For the past year and a half now, we have been focusing on the various kinds of intelligences, as described by Dr. Howard Gardner in his Theory of Multiple Intelligences. Our articles explored the different intelligences, the signs that could indicate that your child was strong in a certain kind of intelligence, and tips to hone that intelligence.
The Theory of Multiple Intelligences (MI) proposes that children have different types of intelligences (Linguistic, Spatial, Musical, Bodily-Kinaesthetic, and so on) and hence, learn differently. Howcan this theory be applied in real life? To understand its use and application in schools and at home, we spoke to Malini Bharadhwaj, Academic Head of Klay School, which integrates MI theory within its teaching strategy. Bharadhwaj begins by pointing out that MI can be applied even in a large country like India. “If teachers would just take some time to plan and implement lesson plans, then MI wouldn’t be very hard to introduce, even in a large classroom with say 40-50 students, which is the average size of an Indian class,” claims Bharadhwaj. In our country, we still encourage our children to take up a specific ‘serious’ stream after Grade 10, say science or commerce, without really considering children’s aptitudes. If schools were to use MI within their systems, parents would have a better understanding of their child’s talents and strengths. Consequently, a child would be free to pursue an education or career best suited to her intelligence, rather than being forced into a particular popular subject or stream. “Therefore,” says Bharadhwaj, “Schools like Klay School that choose to involve the parents of the students, are educating not only children, but the parents as well.”Parents can play an important role in using MI practices and ideas when interacting with their children at home. Here are some simple ideas— read through these, and they should encourage you to be creative and come up with similar tactics to hone your child’s intelligence, and use MI to enrich her learning in all areas.
Is your child struggling with maths, but is musically inclined? She might learn better if you used the tune of a catchy rhyme like ‘Twinkle, twinkle little star’, but with the words replaced with numbers. Or an older child can be encouraged to set the key points of a newly learnt concept to music !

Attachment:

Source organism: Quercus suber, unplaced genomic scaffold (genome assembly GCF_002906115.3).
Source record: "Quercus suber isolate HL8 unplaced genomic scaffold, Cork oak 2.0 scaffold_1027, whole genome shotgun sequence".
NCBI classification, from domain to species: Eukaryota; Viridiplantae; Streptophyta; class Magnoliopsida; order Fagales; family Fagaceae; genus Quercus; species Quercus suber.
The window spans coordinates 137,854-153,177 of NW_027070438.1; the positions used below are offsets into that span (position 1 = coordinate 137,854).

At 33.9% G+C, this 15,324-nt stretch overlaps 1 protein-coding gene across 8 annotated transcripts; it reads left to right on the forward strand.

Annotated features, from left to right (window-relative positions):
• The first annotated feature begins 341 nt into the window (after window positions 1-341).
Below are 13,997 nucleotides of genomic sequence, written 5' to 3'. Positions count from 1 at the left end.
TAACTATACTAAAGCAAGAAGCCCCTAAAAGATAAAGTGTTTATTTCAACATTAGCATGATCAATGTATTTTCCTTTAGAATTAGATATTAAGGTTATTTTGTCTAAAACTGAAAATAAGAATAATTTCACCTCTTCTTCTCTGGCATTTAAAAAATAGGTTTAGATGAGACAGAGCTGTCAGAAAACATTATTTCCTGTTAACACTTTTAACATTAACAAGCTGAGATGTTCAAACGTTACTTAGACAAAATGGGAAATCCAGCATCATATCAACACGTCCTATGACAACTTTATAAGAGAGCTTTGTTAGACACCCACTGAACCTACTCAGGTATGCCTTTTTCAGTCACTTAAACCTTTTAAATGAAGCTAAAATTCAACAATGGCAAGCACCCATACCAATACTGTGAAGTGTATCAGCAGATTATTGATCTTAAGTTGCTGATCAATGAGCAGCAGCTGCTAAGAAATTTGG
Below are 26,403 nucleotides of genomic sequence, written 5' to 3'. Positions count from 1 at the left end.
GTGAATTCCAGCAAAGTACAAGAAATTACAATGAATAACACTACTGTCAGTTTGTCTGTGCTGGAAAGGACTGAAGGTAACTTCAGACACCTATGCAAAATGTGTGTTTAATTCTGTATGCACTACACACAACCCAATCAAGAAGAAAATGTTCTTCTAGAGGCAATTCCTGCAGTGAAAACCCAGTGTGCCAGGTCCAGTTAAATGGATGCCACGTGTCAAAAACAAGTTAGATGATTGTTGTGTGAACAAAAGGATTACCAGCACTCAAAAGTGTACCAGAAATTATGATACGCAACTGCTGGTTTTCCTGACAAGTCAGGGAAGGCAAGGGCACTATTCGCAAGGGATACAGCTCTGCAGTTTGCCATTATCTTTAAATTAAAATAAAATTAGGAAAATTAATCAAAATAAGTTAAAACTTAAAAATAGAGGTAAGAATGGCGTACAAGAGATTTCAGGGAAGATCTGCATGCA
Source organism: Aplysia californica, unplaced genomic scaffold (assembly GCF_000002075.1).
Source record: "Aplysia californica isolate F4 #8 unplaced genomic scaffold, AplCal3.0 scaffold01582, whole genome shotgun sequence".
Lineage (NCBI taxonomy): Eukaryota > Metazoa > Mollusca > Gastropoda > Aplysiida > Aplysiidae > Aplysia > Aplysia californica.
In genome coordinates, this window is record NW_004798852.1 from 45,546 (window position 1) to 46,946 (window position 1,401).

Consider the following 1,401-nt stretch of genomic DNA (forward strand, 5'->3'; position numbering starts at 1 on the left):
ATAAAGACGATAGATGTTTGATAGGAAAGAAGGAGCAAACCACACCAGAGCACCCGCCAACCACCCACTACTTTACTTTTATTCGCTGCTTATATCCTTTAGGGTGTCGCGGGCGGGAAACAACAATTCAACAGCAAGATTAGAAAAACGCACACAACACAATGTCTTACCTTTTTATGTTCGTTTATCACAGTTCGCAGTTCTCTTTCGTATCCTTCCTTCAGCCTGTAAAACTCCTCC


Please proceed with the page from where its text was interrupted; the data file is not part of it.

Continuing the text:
Engage your child’s interest in various ways; for example instead of just saying ‘A is for Apple’, show her a picture card or an image of someone holding an apple. When she is playing, ask her to pretend that a red ball is an apple. This, essentially, reinforces the concept of the letter ‘A’ in varied ways.
Encourage experimentation and hands-on learning. For instance, looking for and closely observing actual butterfly eggs to study the life cycle of a butterfly, or teaching children how the government functions by role-playing a model government with roles for each family member. This could also be a fun activity for family time!
If your child struggles with dates and names in history, consider acting out the historical periods together to help her learn and remember better.
Children who struggle with geography or science can be taught outdoors, where the things they are studying about are actually all around them. This makes the learning visual.
“MI is very inclusive,” points out Bharadhwaj. “Under the MI method, not only is the child who can learn just by sitting in the classroom gaining information, but the child who can understand concepts using music or play-acting will learn as well. In general, in a class of 50-60 students, only around 5% of the children understand immediately; others often struggle to learn. Teaching within an MI framework offers them various ways to learn, and every student will find at least one strategy that works for her.”
ParentEdge has explored MI in detail in previous issues and given you some ideas of how you can use this learning system at home with your children. Now it is up to you, parents, to be creative, think differently, and come up with ideas on how you can enrich your child’s learning by nurturing your child’s unique intelligence. The time you invest in this will be well worth the effort, lessening academic stress on your child, and helping her develop a more rounded personality.